Beyond Beyond the Fringe category archive
Sam marvels at the creepy insanity of Q-Anon and its dupes, symps, and fellow travelers.
This is weirdly disturbing and disturbingly weird. SeattlePI reports:
New research in biomechanics suggests that young people are developing hornlike spikes at the back of their skulls – bone spurs caused by the forward tilt of the head, which shifts weight from the spine to the muscles at the back of the head, causing bone growth in the connecting tendons and ligaments. The weight transfer that causes the buildup can be compared to the way the skin thickens into a callus as a response to pressure or abrasion.
The result is a hook or hornlike feature jutting out from the skull, just above the neck.
X-rays at the link.
Sometimes, when I walk into a restaurant and see four persons all seated at a table with their heads buried in their phones, I can’t help but wonder, “Why the hell did they bother going out together?”
David distills the weirdest moments from Donald Trump’s bizarre CPAC speech.
I suspect that my two or three regular readers did not watch the speech. I certainly didn’t. As you know, “I’ll read about it tomorrow” is my M. O. even for things I’m interested in, but this is truly beyond beyond the fringe.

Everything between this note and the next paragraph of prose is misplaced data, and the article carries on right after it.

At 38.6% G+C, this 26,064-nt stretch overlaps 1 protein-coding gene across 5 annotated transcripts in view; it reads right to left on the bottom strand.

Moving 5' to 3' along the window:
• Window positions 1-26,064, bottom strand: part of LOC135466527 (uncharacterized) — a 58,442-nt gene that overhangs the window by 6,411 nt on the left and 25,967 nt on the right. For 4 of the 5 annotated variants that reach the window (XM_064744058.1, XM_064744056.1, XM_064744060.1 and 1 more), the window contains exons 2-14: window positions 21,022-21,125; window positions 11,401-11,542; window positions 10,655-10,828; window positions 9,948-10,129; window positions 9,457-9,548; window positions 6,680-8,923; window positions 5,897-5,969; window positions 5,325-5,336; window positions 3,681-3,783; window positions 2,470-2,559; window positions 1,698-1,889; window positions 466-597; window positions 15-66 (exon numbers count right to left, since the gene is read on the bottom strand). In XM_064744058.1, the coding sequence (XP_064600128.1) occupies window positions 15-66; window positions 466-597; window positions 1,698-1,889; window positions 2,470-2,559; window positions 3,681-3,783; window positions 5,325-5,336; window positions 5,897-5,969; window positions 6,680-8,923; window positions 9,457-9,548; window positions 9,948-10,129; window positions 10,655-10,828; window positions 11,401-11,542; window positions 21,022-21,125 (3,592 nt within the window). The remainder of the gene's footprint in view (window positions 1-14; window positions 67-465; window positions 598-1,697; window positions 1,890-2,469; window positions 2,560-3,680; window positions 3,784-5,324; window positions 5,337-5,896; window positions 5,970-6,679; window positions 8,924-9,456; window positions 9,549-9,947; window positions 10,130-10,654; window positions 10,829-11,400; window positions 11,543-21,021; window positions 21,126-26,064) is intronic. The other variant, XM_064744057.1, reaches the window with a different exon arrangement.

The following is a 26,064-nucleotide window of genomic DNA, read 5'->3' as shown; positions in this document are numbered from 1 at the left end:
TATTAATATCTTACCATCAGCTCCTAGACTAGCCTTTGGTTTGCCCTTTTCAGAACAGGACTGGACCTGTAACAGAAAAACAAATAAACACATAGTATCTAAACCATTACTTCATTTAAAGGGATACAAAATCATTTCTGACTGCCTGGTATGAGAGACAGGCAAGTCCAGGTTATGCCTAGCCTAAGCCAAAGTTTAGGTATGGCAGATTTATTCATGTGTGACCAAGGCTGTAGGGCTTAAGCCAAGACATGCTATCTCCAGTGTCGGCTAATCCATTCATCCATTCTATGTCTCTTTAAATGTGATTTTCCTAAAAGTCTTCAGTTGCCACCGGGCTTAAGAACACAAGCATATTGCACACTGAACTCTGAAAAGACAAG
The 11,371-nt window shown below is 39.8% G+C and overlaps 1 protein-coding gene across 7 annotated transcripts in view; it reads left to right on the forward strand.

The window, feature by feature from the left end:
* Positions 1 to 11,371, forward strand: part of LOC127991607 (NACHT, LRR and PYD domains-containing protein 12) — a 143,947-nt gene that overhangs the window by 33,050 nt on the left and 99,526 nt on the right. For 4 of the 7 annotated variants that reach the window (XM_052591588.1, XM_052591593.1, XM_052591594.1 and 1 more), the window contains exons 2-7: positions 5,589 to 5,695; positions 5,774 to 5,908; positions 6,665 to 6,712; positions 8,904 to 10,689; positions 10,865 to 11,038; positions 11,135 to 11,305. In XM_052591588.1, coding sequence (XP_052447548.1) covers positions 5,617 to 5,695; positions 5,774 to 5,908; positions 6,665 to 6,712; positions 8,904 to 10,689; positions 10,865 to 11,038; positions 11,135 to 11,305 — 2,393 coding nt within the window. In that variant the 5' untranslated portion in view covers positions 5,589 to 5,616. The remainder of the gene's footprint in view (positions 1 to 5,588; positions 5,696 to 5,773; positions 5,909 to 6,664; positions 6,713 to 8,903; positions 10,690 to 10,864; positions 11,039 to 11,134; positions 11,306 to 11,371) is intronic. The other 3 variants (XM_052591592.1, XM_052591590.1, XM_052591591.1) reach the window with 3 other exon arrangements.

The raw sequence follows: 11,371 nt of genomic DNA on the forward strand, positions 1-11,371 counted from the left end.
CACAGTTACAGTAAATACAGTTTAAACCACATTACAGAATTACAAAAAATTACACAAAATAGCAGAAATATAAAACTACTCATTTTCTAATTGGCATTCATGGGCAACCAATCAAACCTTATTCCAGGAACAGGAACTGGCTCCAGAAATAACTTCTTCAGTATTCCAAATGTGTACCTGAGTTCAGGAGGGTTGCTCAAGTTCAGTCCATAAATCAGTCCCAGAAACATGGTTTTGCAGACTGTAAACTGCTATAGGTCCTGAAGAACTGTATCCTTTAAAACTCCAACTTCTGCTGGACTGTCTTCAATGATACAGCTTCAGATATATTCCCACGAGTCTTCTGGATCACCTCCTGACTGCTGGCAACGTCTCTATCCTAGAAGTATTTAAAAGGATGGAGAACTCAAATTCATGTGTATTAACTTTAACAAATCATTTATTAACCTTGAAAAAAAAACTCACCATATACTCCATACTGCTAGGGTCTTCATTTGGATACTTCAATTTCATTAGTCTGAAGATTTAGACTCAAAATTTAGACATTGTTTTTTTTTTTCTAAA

(I found the missing link!)
Steve Albrecht remembers his time in the air.
After 30 years
as a road warrior in jobs that required lots of travel, I hope never to step on an airplane again, especially as the airlines seem committed to making cattle cars seem attractive by comparison. I must, however, say that none of my flights was as eventful as the ones he relates. The worst things that happened to me were nearly getting bumped in St. Louis (when the ticket agent saw my expression, he silently changed his mind) and a missed connection in Phoenix (my American Express travel agent had me reaccommodated in one phone call).
All you folks who just had babies, remember, in just 13 years, you will have a teenager.
Lay off those double vodka-and-tonics.
Words fail me.
Michael Wiegold tries to figure out why persons are fascinated by selfies, both their own and those of others. A nugget:
The theory’s originator, Leon Festinger, proposed that people have an innate drive to evaluate themselves in comparison with others. This is done to improve how we feel about ourselves (self-enhancement), evaluate ourselves (self-evaluation), prove we really are the way we think we are (self-verification) and become better than we are (self-improvement).
It’s a list that suggests a range of motives that appear quite positive. But reality, unfortunately, is not so upbeat. Those most likely to post selfies appear to have lower self-esteem than those who don’t.
In sum, selfies draw attention, which seems like a good thing. But so do car accidents.
Follow the link for the complete article.